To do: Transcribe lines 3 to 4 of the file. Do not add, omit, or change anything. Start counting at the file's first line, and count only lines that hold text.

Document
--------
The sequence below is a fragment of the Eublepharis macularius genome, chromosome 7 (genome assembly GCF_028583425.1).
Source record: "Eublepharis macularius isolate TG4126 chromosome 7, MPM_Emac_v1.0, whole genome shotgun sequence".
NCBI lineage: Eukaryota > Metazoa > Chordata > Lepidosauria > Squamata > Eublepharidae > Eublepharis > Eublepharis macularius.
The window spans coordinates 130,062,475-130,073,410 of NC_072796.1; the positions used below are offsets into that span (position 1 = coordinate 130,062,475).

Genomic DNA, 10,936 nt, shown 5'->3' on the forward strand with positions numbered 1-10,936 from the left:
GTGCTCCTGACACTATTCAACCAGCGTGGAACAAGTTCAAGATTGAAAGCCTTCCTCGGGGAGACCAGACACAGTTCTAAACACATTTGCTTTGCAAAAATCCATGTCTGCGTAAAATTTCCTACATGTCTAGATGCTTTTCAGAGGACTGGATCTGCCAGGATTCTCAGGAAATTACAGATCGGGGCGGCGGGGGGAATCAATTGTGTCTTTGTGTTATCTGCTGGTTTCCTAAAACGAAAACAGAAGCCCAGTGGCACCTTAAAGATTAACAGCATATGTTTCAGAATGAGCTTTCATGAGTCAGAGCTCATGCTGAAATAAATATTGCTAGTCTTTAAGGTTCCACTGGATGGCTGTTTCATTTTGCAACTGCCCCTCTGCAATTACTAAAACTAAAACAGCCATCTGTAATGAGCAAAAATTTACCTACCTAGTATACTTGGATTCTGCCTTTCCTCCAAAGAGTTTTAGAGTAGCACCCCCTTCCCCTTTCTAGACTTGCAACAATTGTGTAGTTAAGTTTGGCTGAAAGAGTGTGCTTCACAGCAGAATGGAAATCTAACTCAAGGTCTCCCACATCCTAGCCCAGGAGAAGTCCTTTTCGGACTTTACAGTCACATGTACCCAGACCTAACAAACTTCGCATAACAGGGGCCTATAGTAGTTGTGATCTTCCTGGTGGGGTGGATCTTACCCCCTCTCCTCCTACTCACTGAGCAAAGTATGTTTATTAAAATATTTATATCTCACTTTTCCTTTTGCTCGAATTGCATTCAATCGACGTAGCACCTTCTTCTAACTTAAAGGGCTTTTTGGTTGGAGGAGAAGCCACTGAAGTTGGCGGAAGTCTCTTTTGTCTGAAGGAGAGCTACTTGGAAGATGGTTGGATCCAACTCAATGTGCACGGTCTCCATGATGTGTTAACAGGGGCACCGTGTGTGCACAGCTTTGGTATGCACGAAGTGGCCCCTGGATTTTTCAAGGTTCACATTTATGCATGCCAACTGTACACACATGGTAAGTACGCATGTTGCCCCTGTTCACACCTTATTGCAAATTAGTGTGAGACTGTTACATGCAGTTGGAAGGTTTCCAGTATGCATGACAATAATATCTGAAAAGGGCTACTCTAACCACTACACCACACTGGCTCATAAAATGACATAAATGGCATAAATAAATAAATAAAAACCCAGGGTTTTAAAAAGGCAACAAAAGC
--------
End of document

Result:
NCBI lineage: Eukaryota > Metazoa > Chordata > Lepidosauria > Squamata > Eublepharidae > Eublepharis > Eublepharis macularius.
The window spans coordinates 130,062,475-130,073,410 of NC_072796.1; the positions used below are offsets into that span (position 1 = coordinate 130,062,475).